Step 5: Watch Multiple Years

If a player has one year of film, obviously you can skip this step. But the meteoric rises of Joe Burrow and Zach Wilson are fairly rare; one-year wonders are normally a bad thing. Gathering information from previous years can indicate what a player may struggle with in his first season in the NFL and allow you to slow the hype behind players who may have something that isn't as sustainable as the masses think. Players like Trevor Lawrence, Jonathan Taylor, Calvin Johnson, etc. who showed traits and skills the moment they stepped foot on a college football field should be evaluated as safer, if not better, than those one-year wonders. The same can be true in reverse, right? If you watched Jordan Love's 2019 season alone, you'd probably think he's atrocious. If you watched 2018 (when he should have declared), you have a vastly different view of what Jordan Love could become. Multiple years of viewing only helps to show growth or regression, in my opinion, and allows for a more holistic evaluation.


Step 6: Think About the Generationals

Photo by Streeter Lecko/Getty Images


It's easy to say that Patrick Mahomes was the greatest QB prospect that we've seen when he threw for 50 touchdowns in his first full year of starting in the NFL, right? Well, the truth is that he wasn't a perfect prospect, so judging all other prospects based on his NFL body of work wouldn't be fair. When I think of my personal generationals, I think of the Andrew Lucks of the world. The Myles Garretts. The Kyle Pitts-level players. It doesn't matter if you grade on a 10-point scale, a 5-point scale, a letter grade, etc. Whatever the scale, these are the near-perfect prospects (no prospect is perfect!). So if Andrew Luck is the poster child for generational prospects, all other quarterback evaluations should consider Luck as the baseline. Some people grade within the class; you can do that, but then it's difficult to return to your evaluations and talk about how you would have ranked players across multiple classes. I used to do that, but have found it largely beneficial to transition into a consideration for the generational prospects.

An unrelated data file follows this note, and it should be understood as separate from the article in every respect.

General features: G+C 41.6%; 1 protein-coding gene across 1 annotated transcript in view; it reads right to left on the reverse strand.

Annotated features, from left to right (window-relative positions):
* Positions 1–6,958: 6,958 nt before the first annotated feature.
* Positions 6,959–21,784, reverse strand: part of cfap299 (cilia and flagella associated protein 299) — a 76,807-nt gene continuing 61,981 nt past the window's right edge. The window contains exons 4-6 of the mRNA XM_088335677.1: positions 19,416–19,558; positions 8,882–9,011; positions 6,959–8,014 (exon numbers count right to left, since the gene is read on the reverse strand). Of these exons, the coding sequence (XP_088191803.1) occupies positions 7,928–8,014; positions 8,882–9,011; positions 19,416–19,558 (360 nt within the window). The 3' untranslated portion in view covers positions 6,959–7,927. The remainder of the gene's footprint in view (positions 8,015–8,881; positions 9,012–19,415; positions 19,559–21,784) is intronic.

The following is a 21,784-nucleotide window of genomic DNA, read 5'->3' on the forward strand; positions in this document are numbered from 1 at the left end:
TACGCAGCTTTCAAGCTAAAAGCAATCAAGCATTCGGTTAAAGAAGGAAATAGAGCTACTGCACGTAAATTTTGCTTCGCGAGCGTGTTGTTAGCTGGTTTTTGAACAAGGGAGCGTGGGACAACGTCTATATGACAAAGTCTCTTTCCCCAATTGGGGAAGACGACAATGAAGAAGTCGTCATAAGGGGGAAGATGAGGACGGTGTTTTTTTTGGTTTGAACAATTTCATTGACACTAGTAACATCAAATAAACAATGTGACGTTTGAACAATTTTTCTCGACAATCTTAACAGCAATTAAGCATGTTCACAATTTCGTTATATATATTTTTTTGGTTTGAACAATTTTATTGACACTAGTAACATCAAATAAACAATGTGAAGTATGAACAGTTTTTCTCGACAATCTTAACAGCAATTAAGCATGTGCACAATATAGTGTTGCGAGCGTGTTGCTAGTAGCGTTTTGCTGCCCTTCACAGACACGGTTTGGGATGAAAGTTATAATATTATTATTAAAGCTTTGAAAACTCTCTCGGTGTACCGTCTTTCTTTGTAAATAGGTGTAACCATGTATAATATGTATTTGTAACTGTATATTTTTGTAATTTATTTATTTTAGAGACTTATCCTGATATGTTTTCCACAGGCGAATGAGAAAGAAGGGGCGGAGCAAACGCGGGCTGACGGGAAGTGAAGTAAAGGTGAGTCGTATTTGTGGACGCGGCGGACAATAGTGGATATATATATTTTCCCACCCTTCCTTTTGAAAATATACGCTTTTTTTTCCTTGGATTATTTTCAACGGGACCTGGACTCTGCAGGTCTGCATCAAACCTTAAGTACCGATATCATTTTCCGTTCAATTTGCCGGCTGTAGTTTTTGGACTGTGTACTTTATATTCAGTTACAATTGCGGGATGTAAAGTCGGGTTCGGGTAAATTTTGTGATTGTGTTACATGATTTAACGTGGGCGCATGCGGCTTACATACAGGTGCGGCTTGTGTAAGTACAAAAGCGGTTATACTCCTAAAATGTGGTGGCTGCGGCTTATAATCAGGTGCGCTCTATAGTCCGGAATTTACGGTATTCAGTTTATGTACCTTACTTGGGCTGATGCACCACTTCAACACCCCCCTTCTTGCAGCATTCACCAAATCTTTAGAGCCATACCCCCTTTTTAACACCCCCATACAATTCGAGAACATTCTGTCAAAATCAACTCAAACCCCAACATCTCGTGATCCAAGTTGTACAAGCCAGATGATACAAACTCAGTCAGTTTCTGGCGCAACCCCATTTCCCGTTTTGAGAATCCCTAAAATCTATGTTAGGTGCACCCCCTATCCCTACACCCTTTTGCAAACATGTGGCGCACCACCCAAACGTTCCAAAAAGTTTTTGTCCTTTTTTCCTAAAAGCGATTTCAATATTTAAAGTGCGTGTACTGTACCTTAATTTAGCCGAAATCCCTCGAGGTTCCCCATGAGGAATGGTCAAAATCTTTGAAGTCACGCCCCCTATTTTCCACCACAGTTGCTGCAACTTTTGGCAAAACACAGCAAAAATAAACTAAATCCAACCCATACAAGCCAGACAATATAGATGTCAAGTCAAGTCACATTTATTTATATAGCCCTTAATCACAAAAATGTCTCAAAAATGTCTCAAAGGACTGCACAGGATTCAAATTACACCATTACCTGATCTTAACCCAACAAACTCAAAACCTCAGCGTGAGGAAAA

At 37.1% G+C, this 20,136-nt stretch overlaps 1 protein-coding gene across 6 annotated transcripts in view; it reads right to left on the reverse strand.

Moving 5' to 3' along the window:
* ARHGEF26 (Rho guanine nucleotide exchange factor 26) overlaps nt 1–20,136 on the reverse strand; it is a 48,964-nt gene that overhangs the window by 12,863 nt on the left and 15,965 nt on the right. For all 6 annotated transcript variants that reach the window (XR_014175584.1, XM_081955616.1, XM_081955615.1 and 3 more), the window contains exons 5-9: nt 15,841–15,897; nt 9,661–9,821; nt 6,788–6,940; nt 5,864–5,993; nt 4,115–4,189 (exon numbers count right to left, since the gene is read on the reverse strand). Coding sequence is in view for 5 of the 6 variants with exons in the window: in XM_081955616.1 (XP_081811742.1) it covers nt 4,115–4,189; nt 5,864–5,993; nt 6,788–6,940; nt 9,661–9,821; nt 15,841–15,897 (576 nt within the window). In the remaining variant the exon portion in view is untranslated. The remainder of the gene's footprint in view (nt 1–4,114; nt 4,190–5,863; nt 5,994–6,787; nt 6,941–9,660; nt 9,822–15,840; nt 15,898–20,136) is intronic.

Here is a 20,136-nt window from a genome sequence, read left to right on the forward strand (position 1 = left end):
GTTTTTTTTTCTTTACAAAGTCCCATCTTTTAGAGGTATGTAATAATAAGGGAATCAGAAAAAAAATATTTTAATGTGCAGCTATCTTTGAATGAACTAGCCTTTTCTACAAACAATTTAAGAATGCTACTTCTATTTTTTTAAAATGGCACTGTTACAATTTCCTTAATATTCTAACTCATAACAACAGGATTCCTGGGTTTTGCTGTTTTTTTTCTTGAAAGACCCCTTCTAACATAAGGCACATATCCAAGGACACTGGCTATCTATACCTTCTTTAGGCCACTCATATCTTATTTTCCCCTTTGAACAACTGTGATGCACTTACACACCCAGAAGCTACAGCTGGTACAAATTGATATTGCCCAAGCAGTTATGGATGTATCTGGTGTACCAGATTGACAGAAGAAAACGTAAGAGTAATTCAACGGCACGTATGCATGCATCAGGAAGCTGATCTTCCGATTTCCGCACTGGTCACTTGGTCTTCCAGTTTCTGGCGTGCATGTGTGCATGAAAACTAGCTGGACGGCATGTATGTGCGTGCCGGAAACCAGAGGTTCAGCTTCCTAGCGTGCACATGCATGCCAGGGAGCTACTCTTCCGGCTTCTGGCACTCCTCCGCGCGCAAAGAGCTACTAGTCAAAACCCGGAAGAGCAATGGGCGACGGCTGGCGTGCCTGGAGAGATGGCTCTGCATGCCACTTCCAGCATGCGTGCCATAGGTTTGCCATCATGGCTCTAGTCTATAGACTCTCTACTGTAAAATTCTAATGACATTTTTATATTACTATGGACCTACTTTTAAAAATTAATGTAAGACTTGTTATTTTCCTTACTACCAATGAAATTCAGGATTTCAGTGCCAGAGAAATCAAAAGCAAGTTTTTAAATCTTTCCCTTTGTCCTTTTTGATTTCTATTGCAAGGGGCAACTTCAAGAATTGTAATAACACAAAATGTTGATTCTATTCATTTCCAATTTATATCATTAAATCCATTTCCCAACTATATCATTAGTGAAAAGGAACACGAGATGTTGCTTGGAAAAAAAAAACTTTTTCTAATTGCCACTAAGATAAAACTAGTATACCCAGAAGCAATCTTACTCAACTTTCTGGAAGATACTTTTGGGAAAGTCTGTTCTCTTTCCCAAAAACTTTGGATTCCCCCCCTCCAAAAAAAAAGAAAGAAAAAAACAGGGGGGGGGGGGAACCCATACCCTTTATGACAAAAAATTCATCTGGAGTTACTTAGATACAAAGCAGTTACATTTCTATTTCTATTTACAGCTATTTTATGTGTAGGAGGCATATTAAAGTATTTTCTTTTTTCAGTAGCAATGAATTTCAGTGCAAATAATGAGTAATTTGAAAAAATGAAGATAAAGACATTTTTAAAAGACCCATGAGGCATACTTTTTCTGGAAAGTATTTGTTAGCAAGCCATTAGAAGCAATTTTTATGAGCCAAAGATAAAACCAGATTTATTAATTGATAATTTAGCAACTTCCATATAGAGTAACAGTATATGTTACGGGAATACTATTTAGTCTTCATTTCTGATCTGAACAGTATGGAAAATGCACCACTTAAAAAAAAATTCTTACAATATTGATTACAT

Step 6: Toss Your Grade Down Blindly

I talked about the workspace that I have that is sortable earlier. I never sort while I'm still putting grades down. I wait until I'm completely done with my evaluation to sort within the class. Why? Because of bias. If I sort before I’m done and notice I graded Player A ahead of Player B, I’m more liable to subconsciously fix that if I disagree with my own evaluation (I do this a lot). Normally, I'll watch 3-4 prospects at the same position at a time to get a feel for how large the discrepancy is between Prospect A, B, and C. This has helped train my eyes to identify deficiencies (someone is going to tell me I still don't know what I'm looking at, I can just feel it as I type this sentence) and standout strengths in a prospect's game. For example, if you watched Kyle Pitts, Hunter Long, and Tre' McKitty back-to-back-to-back in 2021, you would have been able to tell the difference in route running nuance between them fairly easily. Then you would have been able to clearly see the differences in blocking technique from Hunter Long to Tre' McKitty. And so on.


Grouping prospects together like this makes for an easier go at giving proper grades, rather than tossing a purely subjective number/letter down for each player and realizing that some of them came out too similarly.


Step 7: Consider the Metrics

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I'm always going to advocate for some type of split between film and analytics. 90% of our grades are film-based, but 10% include production and analytical metrics. Ignoring correlative data is fine for some, but it's not something that I will ever do. Not everything can be found on film, and furthermore, not everything can be found within the numbers. This is where you have to be decisive; how much do you want analytics to play a role in your grades? Some will say 90% analytics and 10% film; that's okay! Remember: there's no 100% accurate way to evaluate prospects. Just ask NFL GMs.